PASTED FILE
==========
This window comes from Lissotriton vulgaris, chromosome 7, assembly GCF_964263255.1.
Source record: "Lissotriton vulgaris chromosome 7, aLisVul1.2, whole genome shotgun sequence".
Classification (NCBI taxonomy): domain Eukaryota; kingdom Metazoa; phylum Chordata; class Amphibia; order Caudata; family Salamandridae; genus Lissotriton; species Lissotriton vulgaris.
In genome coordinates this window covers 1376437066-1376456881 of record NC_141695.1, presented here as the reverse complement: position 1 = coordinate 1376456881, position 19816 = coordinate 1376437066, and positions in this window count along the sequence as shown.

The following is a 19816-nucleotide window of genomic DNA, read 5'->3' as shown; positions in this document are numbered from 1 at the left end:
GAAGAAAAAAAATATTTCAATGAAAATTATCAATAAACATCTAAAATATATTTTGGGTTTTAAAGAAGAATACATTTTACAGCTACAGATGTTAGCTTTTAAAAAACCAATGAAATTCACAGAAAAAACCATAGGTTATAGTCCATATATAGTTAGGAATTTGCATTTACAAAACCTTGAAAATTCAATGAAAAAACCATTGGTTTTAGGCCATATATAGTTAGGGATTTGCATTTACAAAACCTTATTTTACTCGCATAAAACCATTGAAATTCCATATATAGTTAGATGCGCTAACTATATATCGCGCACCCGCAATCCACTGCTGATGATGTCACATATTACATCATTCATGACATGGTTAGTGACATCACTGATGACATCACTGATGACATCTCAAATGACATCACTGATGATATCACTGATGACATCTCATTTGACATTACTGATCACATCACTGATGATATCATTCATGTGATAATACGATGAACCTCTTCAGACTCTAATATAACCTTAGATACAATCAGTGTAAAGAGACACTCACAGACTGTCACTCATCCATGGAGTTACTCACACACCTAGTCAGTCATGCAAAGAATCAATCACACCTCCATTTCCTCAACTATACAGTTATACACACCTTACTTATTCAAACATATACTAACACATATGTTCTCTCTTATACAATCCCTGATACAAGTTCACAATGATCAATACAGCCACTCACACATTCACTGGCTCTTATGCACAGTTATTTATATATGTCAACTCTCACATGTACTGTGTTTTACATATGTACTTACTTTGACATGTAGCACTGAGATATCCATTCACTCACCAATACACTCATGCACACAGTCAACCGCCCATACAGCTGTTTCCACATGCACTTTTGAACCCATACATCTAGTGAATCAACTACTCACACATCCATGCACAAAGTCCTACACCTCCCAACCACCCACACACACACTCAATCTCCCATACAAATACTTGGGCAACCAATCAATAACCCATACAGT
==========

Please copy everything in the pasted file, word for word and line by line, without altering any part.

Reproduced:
This window comes from Lissotriton vulgaris, chromosome 7, assembly GCF_964263255.1.
Source record: "Lissotriton vulgaris chromosome 7, aLisVul1.2, whole genome shotgun sequence".
Classification (NCBI taxonomy): domain Eukaryota; kingdom Metazoa; phylum Chordata; class Amphibia; order Caudata; family Salamandridae; genus Lissotriton; species Lissotriton vulgaris.
In genome coordinates this window covers 1376437066-1376456881 of record NC_141695.1, presented here as the reverse complement: position 1 = coordinate 1376456881, position 19816 = coordinate 1376437066, and positions in this window count along the sequence as shown.

The following is a 19816-nucleotide window of genomic DNA, read 5'->3' as shown; positions in this document are numbered from 1 at the left end:
GAAGAAAAAAAATATTTCAATGAAAATTATCAATAAACATCTAAAATATATTTTGGGTTTTAAAGAAGAATACATTTTACAGCTACAGATGTTAGCTTTTAAAAAACCAATGAAATTCACAGAAAAAACCATAGGTTATAGTCCATATATAGTTAGGAATTTGCATTTACAAAACCTTGAAAATTCAATGAAAAAACCATTGGTTTTAGGCCATATATAGTTAGGGATTTGCATTTACAAAACCTTATTTTACTCGCATAAAACCATTGAAATTCCATATATAGTTAGATGCGCTAACTATATATCGCGCACCCGCAATCCACTGCTGATGATGTCACATATTACATCATTCATGACATGGTTAGTGACATCACTGATGACATCACTGATGACATCTCAAATGACATCACTGATGATATCACTGATGACATCTCATTTGACATTACTGATCACATCACTGATGATATCATTCATGTGATAATACGATGAACCTCTTCAGACTCTAATATAACCTTAGATACAATCAGTGTAAAGAGACACTCACAGACTGTCACTCATCCATGGAGTTACTCACACACCTAGTCAGTCATGCAAAGAATCAATCACACCTCCATTTCCTCAACTATACAGTTATACACACCTTACTTATTCAAACATATACTAACACATATGTTCTCTCTTATACAATCCCTGATACAAGTTCACAATGATCAATACAGCCACTCACACATTCACTGGCTCTTATGCACAGTTATTTATATATGTCAACTCTCACATGTACTGTGTTTTACATATGTACTTACTTTGACATGTAGCACTGAGATATCCATTCACTCACCAATACACTCATGCACACAGTCAACCGCCCATACAGCTGTTTCCACATGCACTTTTGAACCCATACATCTAGTGAATCAACTACTCACACATCCATGCACAAAGTCCTACACCTCCCAACCACCCACACACACACTCAATCTCCCATACAAATACTTGGGCAACCAATCAATAACCCATACAGT